Problems of UK Housing Market

The UK housing market is something of a national obsession. But, it faces numerous problems

  1. High prices (especially affecting younger people)
  2. High cost of renting – Shortage of properties
  3. Decline in birth rates due to high living costs
  4. Concealed households – people having to live with parents
  5. Inequality
  6. Volatility of prices
  7. Homelessness


Since the early 1990s, house prices have risen 429%, but average incomes have not kept up – stagnating in recent years.


The average house price is now nearly seven times the average income – the highest level since the nineteenth century. Owning a home is often portrayed as the ultimate goal but for many that dream is out of reach, leading to a generation of renters, increasingly left behind in the property boom.


The problem is that renting – the alternative to buying is just as broken. The rental market is seeing an acute shortage of properties, with renters facing intense competition to get even low-quality and expensive rents. Rents have soared faster than inflation in recent years and are expected to keep rising.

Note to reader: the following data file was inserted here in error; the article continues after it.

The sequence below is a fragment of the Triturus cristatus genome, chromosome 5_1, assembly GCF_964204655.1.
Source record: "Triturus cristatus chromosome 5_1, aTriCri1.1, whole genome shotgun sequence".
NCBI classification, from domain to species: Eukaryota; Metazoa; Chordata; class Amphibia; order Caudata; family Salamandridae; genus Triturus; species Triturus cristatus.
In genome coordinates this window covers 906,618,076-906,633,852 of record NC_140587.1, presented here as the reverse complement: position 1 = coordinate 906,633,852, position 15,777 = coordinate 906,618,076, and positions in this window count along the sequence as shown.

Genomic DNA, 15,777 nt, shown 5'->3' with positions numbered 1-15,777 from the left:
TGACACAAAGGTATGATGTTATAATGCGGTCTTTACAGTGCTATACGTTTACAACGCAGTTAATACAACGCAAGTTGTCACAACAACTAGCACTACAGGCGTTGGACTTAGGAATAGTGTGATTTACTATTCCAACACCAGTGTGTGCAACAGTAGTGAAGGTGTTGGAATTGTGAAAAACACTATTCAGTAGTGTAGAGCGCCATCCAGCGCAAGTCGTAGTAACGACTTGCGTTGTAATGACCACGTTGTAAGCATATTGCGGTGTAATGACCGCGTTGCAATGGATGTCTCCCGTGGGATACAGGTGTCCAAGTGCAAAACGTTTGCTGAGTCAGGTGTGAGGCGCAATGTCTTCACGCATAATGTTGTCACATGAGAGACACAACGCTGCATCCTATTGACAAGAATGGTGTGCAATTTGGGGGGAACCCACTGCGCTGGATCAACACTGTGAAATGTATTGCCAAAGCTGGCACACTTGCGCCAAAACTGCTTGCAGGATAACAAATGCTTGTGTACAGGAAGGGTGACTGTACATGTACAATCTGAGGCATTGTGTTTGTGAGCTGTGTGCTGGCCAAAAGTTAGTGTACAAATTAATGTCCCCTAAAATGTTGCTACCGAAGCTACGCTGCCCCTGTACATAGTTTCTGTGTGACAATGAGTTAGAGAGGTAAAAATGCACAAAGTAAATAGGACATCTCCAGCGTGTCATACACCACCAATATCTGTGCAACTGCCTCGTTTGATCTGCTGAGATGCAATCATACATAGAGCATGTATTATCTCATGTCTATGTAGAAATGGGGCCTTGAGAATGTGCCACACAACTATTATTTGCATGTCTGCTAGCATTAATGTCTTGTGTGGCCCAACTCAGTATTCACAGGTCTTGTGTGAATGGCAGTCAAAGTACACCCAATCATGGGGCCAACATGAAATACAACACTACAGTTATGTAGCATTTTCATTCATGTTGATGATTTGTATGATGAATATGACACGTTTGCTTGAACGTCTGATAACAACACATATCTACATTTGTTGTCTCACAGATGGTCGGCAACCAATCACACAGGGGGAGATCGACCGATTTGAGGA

Rent can account for up to 57% of income amongst low income renters. Yet, the problems of the housing market is not just about high prices, we shall see how it has also distorted other aspects of the economy, family life, and equality and is storing up problems for the future.


A major problem of the housing market is that supply is very unresponsive to price. Price goes up, supply doesn’t.


From the 1980s, social housing was sold off, but new social housing was not built. It was all left to the private sector. However, leaving it to the market is a real problem when it comes to housing. To build houses where they are needed is expensive and difficult, if not impossible. A combination of planning restrictions and legal barriers, means the UK is facing a shortage of housing. One report claims a missing 4 million homes. Others claim a backlog of closer to 2.1 million homes. It is open to dispute, but the UK does one of lowest rates of homes per person in Europe.

However, this shortage, if anything is likely to get worse. Under pressure from its own backbenchers, the government recently dropped compulsory targets for councils. Combined with very strict environmental legislation, homebuilding will be curtailed with industry forecasting a sharp drop from already low rates. This highlights an unresolvable tension in the UK housing market.